View Full Version : Ray Cast Geometry & Flocking: what's this node doing?

06-08-2014, 07:23 PM
Hi all: in the excellent tutorial: http://www.youtube.com/watch?v=biH1f_wALB0

The presenter crafts this network, and inserts the Vector node but never talks about it. The default values of a Vector node are 1/1/1.

I don't understand why the node indicated by the arrow is necessary (it is):

why can't the Ray Cast Geometry node just accept the Agent Info:Position output directly?, and
use its own default 0/-1/0 Ray Direction value ?

to detect the Ground Plane?

Thanks for clarifying this for me.

06-09-2014, 11:00 AM
The ray direction is the direction want the ray to be fired. By default this is 0,-1,0 - or negative Y, which means by default you want it to find the ground object below it. If you want that to be anything else, than you put in another value. So basically - 'fire a ray towards (value) . find intersection point, place object here'. Without checking the video in depth, that's what it'll be for.

Ryan Roye
06-09-2014, 11:52 AM
9 times out of 10, you will never manually enter in the ray direction. You'll usually be plugging the coodinate values derived from an "info" node. If you want to use cameras, lights, and bones as ray origins, you'll probably need the DP kit to do that.

06-09-2014, 11:55 AM
Indeed, but what I'm not getting is: don't the Agent Info nodes give sufficient info to the ray cast geometry (can we start typing "rcg" now?? ;) ) node to do this without the extra plumbing?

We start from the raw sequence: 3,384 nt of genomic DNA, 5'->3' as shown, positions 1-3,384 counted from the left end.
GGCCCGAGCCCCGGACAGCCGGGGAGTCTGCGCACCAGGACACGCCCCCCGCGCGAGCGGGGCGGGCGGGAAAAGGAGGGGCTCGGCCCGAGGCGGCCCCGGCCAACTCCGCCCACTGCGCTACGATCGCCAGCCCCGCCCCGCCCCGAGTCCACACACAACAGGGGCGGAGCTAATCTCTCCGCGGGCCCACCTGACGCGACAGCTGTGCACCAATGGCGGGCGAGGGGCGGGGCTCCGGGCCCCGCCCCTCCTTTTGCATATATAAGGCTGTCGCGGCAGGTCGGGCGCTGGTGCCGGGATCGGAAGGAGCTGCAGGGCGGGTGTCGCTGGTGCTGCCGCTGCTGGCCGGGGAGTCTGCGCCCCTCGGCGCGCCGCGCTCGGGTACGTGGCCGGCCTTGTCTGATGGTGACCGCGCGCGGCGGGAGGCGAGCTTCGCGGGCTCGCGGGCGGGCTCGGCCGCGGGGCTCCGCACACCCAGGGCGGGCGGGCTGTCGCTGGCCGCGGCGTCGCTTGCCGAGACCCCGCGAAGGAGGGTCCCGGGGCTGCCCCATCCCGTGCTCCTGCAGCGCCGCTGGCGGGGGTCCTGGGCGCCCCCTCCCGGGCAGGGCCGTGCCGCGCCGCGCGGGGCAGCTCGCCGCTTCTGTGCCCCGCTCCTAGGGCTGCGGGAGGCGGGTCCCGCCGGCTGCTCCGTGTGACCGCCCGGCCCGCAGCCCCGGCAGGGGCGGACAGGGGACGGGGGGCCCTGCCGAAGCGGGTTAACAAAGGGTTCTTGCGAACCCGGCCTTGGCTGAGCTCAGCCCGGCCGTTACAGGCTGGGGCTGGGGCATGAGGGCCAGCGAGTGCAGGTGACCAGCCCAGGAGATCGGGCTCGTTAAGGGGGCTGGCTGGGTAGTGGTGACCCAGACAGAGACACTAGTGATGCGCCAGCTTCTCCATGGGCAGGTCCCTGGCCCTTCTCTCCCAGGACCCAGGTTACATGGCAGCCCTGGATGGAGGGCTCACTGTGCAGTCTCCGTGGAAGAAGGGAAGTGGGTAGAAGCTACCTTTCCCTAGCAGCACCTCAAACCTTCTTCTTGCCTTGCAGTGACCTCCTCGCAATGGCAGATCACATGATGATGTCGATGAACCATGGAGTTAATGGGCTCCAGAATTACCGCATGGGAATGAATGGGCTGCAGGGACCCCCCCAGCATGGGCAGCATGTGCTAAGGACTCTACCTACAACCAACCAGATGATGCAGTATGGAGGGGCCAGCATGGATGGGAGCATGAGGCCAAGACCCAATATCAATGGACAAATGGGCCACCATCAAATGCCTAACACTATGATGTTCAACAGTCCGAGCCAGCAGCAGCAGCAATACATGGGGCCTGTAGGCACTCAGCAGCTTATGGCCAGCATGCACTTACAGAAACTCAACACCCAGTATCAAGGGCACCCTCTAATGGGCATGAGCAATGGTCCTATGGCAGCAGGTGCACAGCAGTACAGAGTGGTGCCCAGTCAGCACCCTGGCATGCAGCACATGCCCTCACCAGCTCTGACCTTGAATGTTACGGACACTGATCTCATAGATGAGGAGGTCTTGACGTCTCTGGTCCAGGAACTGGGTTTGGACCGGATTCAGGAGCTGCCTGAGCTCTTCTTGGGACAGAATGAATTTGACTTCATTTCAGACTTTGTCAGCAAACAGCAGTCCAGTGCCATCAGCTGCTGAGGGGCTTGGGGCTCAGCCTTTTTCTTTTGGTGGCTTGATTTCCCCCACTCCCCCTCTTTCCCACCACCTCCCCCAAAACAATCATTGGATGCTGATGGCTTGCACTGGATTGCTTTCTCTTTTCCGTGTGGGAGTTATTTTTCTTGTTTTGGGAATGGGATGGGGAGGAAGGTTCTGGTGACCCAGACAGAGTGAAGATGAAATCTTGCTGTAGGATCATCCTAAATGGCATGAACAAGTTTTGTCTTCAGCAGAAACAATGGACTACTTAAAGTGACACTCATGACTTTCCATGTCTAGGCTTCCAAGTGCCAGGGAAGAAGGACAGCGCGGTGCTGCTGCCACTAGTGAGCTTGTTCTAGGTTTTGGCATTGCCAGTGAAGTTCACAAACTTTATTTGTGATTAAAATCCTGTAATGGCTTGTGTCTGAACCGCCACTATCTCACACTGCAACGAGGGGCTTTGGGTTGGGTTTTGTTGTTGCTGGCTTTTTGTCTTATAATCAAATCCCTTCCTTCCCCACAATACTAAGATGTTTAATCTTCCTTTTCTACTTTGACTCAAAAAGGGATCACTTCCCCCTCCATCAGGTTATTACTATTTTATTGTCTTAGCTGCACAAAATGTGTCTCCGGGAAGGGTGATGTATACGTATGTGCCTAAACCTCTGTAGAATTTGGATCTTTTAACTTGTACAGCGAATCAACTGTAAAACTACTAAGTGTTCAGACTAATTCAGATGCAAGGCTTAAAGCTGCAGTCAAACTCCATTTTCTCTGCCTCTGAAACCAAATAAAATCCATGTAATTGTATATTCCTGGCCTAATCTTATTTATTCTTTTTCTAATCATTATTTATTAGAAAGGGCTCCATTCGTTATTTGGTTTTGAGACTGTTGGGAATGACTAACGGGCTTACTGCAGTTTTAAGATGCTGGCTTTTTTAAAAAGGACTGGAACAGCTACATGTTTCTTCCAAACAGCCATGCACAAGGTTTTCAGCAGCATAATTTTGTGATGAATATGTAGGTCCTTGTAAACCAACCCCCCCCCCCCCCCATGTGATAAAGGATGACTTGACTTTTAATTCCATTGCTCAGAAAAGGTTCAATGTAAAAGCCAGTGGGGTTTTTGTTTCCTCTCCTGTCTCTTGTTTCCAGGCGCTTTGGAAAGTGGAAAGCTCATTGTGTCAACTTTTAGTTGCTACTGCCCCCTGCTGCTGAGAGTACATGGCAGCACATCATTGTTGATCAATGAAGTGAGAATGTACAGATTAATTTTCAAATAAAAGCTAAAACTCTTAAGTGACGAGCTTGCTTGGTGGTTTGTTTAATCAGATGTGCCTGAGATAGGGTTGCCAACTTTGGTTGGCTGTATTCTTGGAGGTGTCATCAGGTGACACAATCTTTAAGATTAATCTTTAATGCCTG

Obviously, I'm confused/wrong: but this plumbing seems to be the kind you use to get a vector from one point to another.

Is the maker of that video here on the forum? Or I guess I could ask James W.

06-09-2014, 01:28 PM
Well remember it is ray-casting... it is literally firing a ray from the current position in the direction you specify, to hit a named piece of geometry, and return a value... That value is usually a scalar distance, telling the object how far it needs to go to hit said object...

Ok so object A fires a ray in negative Y (0,-1,0) towards object B... it returns a value (how far it is from B in metres) and then the node translates the object that distance, along that vector, so that it sits on B.

06-09-2014, 02:34 PM
I think one can omit the vector node if one were certain the flock is originally ABOVE the ground plane att all times. In this case he subtracts -1 on the Y axis, wich is the same as adding one unit on the Y axis as the ray's origin. In short: fire the ray downwards from a meter above the flock. Otherwise you might "miss" the ground.